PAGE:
Mr. Abe, you, someone you trust or just someone who seems to have some semblance of giving a damn about this blessed and needs to go on national television right now and first ask Japanese voters if they have any sense of how many thousands of Japanese, both tourists and residents, are on Guam and Hawaii on any given day...and then maybe, rather than explaining to the voters the mechanics of the contrived scenarios the Abe government used in its attempt to drum up public support for CSD, simply sit down and tell the citizenry about the moral imperatives we all must accept regarding the need to protect innocent civilians, be they friends or strangers, from impending harm, unless we are willing to be thought monsters?


Robert Dujarric said...

Too bad Japan has few (any) politicians who see the need to do away with dangerous restrictions on the use of force but, unlike Abe, are not handicapped by their reactionary background (Yasukuni, views on history, emotional opposition to the US-drafted constitution, etc).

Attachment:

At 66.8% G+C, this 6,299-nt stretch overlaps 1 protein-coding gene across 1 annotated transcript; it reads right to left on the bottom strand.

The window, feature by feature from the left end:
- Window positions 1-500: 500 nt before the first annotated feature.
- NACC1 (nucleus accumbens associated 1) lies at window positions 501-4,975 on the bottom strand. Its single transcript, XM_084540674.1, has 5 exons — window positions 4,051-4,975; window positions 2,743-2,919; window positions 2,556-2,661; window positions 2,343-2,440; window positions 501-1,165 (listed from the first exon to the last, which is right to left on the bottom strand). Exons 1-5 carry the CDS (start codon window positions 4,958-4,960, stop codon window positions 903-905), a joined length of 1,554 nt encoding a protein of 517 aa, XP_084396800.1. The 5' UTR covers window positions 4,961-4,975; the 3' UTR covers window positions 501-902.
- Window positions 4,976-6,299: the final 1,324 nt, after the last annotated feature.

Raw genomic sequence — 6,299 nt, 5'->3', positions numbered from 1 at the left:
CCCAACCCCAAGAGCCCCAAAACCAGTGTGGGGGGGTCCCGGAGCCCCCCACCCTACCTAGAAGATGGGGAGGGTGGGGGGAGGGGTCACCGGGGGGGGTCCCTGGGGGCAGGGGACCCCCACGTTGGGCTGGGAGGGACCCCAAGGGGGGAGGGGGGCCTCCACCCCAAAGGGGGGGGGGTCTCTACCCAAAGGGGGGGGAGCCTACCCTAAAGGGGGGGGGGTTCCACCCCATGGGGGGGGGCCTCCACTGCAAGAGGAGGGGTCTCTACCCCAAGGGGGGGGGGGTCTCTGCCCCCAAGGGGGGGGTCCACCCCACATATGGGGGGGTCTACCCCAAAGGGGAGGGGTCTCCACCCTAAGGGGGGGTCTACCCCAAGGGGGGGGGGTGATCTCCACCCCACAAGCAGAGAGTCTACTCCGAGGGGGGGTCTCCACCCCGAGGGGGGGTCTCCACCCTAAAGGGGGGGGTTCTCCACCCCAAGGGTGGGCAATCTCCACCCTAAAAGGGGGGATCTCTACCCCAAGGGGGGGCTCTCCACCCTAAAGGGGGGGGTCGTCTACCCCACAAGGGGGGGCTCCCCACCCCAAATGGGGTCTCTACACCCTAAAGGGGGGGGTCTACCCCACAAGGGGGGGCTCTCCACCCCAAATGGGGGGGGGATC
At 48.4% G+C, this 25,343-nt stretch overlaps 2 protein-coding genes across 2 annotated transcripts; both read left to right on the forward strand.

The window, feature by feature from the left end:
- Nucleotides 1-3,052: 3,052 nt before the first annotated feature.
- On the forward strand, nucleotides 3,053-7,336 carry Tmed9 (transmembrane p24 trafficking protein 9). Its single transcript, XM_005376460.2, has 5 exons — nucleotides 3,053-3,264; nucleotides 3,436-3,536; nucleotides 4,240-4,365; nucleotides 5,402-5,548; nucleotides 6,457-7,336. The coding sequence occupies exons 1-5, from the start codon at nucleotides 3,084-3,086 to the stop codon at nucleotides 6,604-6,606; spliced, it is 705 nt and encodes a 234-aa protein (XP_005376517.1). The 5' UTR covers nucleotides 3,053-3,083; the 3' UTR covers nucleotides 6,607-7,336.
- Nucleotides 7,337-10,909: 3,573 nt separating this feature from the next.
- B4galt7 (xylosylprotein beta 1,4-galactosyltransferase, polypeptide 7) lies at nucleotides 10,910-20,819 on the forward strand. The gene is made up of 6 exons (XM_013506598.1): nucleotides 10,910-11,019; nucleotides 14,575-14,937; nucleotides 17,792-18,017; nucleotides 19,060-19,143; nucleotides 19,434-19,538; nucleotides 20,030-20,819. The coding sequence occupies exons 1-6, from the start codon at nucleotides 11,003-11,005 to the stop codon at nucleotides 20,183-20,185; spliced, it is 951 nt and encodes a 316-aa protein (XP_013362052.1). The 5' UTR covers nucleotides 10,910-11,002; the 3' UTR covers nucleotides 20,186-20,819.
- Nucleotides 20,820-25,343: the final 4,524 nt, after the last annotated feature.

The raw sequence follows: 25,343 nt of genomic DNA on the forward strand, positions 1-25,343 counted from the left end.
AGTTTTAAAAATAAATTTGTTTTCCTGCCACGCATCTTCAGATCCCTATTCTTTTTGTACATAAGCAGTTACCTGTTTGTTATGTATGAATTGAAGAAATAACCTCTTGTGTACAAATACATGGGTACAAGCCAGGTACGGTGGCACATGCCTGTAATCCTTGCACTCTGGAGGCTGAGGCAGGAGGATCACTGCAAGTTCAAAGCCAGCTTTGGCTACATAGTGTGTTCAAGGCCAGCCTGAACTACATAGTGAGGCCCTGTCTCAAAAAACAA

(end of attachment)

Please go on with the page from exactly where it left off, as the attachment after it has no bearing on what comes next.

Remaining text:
zo said...

Damning, and a further reminder of how undemocratic Abe's decision to brute force Japan's security transformation has been. I'd like to see results to similar polls in the Asahi and Tokyo Shinbuns if you stumble across them.

Joe said...

As far as I've been paying attention, both sides have been framing the issue as whether or not Japan will protect American military assets and whether or not Japan will be dragged into one America's foreign military adventures (pre-emptive-collective-self defense, anyone?). If people were to use MTC's final example, they might win over more of the populace, but I doubt many believe Abe gives a rat's backside about civilians on Guam or Saipan, regardless of nationality.

By the way, aren't "collective" and "self" mutually exclusive? In my mind, it's either "self defense" or "collective defense," but maybe that's just me...

Anonymous said...

The day the revised interpretation of Article 9 went through, I stood outside the Prime Minister's Residence for hours with the rest of the protesters.

I've never been to a protest before. But this was too much. I can't be the only Japanese who felt this way.

Bryce said...

Joe: Late perhaps, but collective defense usually refers to explicit guarantees by one state to another that an attack on one will be an attack on all (i.e. NATO). Collective self-defense is a right in international law that allows any and all states to come to the aid of any other state which has been attacked (or is about to be attacked) by an aggression. To be sure, the broader international legal right of collective self-defense allows collective defense arrangements to exist, but they are not the same thing.